It’s obvious that GE will not part with its crown jewel having spent billions in R&D. As someone said, “it’s the one thing the company has”. GE executives saw it as a compromise of their intellectual property to even suggest improvements in an indigenous Indian engine (Kaveri). Differences also emerged because the US wanted a measure of where India was in terms of indigenous engine technology. India was not keen on open access and benchmarking.

Four Pathfinder Projects

The four ‘pathfinder’ projects envisioned by DTTI were:

  1. Next-generation Raven Mini UAVs (rejected by Indian Army as being low-tech)
  2. Roll-on and roll-off kits for C-130 (not moved forward)
  3. Mobile electric hybrid power source (closed)
  4. Protector kit against chemical/bio/nuclear fallout (closed)

To add to the gloom, the India Rapid Reaction Cell set up by Pentagon to fast-track DTTI projects has been downsized.

Moreover, according to leaked information of a high-level meeting, the United States and India’s failure to reach a long-expected trade deal on Sept. 24 has sparked fears of a full-fledged India US trade war.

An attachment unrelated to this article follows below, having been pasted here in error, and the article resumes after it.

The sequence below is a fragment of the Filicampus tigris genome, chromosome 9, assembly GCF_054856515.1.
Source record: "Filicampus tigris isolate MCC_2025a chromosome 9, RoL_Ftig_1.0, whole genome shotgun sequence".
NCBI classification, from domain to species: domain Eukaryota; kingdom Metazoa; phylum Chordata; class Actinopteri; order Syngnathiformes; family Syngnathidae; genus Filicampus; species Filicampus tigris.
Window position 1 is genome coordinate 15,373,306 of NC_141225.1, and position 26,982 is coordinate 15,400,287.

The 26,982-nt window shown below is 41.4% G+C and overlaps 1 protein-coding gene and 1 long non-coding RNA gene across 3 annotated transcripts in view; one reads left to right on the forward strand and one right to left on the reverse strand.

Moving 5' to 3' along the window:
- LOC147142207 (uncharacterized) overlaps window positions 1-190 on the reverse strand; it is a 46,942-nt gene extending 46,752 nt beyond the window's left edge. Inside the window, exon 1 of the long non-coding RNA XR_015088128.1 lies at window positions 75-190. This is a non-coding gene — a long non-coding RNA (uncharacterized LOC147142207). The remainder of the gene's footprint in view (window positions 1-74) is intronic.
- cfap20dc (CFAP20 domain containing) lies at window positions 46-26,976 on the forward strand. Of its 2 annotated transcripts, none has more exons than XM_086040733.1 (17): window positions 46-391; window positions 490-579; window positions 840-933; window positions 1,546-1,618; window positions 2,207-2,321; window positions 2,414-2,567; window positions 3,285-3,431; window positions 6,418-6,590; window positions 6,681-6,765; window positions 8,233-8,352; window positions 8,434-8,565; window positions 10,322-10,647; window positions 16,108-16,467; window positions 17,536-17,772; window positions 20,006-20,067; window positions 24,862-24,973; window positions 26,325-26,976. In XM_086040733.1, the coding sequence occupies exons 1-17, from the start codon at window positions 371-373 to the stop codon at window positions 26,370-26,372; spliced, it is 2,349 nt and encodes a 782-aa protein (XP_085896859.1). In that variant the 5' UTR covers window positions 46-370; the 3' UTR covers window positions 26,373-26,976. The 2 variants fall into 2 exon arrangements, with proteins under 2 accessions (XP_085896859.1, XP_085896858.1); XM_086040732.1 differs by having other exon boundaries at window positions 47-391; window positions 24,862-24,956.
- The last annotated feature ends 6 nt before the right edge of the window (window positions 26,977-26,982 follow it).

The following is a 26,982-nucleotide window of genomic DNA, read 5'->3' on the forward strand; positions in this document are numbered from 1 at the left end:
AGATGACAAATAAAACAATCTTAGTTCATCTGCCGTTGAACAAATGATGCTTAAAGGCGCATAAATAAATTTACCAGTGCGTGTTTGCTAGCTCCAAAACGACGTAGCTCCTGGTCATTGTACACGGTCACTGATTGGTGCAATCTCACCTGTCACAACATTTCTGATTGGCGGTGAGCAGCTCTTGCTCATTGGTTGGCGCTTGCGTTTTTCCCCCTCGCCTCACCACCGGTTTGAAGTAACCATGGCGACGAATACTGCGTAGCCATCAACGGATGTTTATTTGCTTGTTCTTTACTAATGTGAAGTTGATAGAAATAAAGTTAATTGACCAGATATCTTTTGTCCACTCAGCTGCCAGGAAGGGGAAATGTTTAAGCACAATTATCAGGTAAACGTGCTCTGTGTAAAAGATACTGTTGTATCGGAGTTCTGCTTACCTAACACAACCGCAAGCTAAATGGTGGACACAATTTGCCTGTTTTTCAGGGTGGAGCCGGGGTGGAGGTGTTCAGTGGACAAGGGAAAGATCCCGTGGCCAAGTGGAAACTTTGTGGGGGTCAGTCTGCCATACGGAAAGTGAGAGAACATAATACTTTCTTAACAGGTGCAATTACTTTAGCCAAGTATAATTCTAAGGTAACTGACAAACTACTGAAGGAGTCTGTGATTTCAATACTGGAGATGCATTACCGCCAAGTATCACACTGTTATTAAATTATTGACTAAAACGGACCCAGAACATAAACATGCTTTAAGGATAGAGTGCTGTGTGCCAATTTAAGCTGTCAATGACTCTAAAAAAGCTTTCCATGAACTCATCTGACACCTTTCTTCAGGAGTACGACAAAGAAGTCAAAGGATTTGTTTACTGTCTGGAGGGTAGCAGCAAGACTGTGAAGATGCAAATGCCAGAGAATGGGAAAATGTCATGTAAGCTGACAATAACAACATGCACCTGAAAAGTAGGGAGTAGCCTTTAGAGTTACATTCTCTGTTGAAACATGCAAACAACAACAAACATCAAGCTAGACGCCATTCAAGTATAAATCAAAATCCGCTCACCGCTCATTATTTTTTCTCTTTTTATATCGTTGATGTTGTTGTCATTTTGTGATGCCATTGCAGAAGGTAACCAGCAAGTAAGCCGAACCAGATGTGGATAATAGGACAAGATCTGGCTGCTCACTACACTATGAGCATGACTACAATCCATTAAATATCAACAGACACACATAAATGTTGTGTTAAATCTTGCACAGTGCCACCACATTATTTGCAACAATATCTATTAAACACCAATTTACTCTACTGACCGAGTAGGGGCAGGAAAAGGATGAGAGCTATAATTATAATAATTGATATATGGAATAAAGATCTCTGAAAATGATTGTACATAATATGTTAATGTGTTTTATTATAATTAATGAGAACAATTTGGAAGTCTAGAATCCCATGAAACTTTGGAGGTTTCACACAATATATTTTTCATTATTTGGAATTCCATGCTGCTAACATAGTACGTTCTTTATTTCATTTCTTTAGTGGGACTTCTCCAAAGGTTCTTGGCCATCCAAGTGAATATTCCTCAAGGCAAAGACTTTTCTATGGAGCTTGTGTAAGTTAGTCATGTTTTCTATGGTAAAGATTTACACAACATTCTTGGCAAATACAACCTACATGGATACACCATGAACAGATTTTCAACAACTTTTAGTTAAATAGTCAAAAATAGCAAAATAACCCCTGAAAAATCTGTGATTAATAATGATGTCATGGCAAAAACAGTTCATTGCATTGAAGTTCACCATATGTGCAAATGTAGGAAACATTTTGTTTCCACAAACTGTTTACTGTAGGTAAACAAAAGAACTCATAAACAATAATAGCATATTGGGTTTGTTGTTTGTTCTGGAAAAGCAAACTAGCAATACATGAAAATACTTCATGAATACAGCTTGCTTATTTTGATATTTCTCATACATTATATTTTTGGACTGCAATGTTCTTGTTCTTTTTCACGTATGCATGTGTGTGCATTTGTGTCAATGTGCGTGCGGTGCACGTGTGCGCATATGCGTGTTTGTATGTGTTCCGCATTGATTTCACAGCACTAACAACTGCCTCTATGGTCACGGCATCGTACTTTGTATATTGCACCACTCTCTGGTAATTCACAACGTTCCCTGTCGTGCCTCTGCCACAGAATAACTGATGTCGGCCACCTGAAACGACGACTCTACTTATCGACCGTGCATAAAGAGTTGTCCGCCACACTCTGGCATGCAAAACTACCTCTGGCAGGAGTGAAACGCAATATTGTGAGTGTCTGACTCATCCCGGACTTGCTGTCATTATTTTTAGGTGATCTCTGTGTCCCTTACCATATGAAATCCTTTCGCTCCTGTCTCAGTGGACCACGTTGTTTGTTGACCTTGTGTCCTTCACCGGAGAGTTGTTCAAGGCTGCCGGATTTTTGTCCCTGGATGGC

India US Trade War

On Sept. 24, U.S. Trade Representative Robert Lighthizer and Indian Commerce Minister Piyush Goyal met on the sidelines of the U.N. General Assembly, raising expectations that the two sides were poised to reveal a new trade deal following months of talks. But according to information leaked from the meeting as reported by Stratfor, the negotiators failed to agree on Indian concessions on information and communication technology, dairy, pharmaceuticals, agriculture, e-commerce, and data localization — in short, every bone of contention that have stymied an agreement for months. Still, U.S. President Donald Trump told visiting Indian Prime Minister Narendra Modi the same day that they would be able to announce a trade deal soon.